The Jazz said that police said Eaton was found lying in the road around 8:30 p.m. Friday after apparently crashing his bike in Summit County, Utah. According to the team, the Summit County Sheriff’s Office said that Eaton was taken to a hospital, where he later died, and that there was no reason to believe a vehicle was involved in the accident.
“The Utah Jazz are profoundly saddened at the unexpected passing of Mark Eaton, who was an enduring figure in our franchise history and had a significant impact in the community after his basketball career,” the team said in a statement.
“… His presence continued around the organization as a friend and ambassador while giving back as a businessman and volunteer to his adopted hometown in Utah. We extend our deepest condolences to his wife Teri and their extended family. Mark will be greatly missed by all of us with the Jazz.”
We are heartbroken by the passing of Utah Jazz legend Mark Eaton.
Our thoughts are with his family as we all mourn the loss of a great man, mentor, athlete and staple of the community. pic.twitter.com/HkINyLF9ix
— utahjazz (@utahjazz) May 29, 2021
The NBA mourns the passing of Mark Eaton, a Utah Jazz legend and former president of the Retired Players Association. Mark was an All-Star, two-time Defensive Player of the Year and beloved member of our league. We send our heartfelt condolences to his family and many friends. pic.twitter.com/7AjsqwMwpt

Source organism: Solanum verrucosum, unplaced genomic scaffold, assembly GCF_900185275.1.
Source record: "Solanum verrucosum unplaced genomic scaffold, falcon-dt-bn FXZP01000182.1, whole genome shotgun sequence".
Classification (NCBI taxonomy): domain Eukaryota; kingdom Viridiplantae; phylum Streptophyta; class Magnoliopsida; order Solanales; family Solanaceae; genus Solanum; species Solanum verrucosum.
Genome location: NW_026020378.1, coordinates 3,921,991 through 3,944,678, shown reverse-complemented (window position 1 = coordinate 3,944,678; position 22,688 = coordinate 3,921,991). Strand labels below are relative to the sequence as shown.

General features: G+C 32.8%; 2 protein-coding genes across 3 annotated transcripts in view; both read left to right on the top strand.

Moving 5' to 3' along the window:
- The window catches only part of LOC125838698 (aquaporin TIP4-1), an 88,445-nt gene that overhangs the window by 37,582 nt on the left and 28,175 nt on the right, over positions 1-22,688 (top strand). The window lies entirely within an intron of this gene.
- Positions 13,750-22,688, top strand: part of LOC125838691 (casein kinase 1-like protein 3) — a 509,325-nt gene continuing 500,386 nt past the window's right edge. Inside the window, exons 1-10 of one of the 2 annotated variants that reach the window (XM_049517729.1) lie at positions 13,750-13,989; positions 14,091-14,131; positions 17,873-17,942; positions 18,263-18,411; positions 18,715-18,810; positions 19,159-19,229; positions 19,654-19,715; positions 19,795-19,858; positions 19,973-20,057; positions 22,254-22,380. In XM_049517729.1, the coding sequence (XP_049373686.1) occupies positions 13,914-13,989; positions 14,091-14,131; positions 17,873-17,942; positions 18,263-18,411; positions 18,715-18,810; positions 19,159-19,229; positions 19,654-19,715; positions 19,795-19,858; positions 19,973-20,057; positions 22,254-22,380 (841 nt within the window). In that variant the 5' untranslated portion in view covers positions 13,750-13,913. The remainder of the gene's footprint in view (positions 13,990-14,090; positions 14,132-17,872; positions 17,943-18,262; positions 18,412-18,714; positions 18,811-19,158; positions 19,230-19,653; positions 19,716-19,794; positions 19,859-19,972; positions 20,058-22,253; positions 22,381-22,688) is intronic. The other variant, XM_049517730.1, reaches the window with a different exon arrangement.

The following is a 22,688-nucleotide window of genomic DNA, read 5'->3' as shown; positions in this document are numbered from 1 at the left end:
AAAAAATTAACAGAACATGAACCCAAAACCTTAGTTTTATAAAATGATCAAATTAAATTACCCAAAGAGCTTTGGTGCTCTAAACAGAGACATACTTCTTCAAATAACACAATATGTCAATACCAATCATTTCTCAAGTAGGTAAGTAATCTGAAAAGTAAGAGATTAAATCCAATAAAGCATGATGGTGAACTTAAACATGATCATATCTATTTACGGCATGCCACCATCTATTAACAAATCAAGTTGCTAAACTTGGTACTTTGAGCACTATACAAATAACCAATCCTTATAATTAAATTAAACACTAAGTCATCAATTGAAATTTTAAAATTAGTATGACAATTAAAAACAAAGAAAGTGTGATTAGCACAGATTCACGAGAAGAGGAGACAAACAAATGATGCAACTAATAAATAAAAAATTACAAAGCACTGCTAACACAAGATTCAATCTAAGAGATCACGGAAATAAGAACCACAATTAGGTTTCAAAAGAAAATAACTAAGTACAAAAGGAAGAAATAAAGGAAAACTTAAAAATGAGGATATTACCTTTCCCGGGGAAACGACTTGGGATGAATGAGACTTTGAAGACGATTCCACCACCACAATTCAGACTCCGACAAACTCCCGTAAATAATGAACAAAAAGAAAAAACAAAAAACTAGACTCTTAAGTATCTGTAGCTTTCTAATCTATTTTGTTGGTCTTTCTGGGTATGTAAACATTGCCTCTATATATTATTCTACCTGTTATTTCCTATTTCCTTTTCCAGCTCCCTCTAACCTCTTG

— NBA (@NBA) May 29, 2021
The center, who spent his entire career with the Jazz, led the league in blocks per game four times, and his average of 5.6 per contest in 1984-85 remains the highest average since the NBA started officially tracking that statistic.
“He was so impressive,” longtime NBA broadcaster Mike Inglis, now the radio voice of the Miami Heat, said Saturday. “I used to call him the human condominium complex. He was something else on defense, let me tell you.”
Eaton’s career blocks average of 3.51 per game is the best in NBA history, and his career happened almost by accident. He was working as an auto mechanic in 1977 when a community college basketball coach persuaded him to enroll. From there, he went to UCLA, and his stint with the Jazz followed.
His 11 playing seasons with the Jazz are third most in team history, behind longtime Utah cornerstones Karl Malone and John Stockton. His durability was noteworthy, with him once appearing in 338 consecutive games. He finished with career averages of 6.0 points and 7.9 rebounds.
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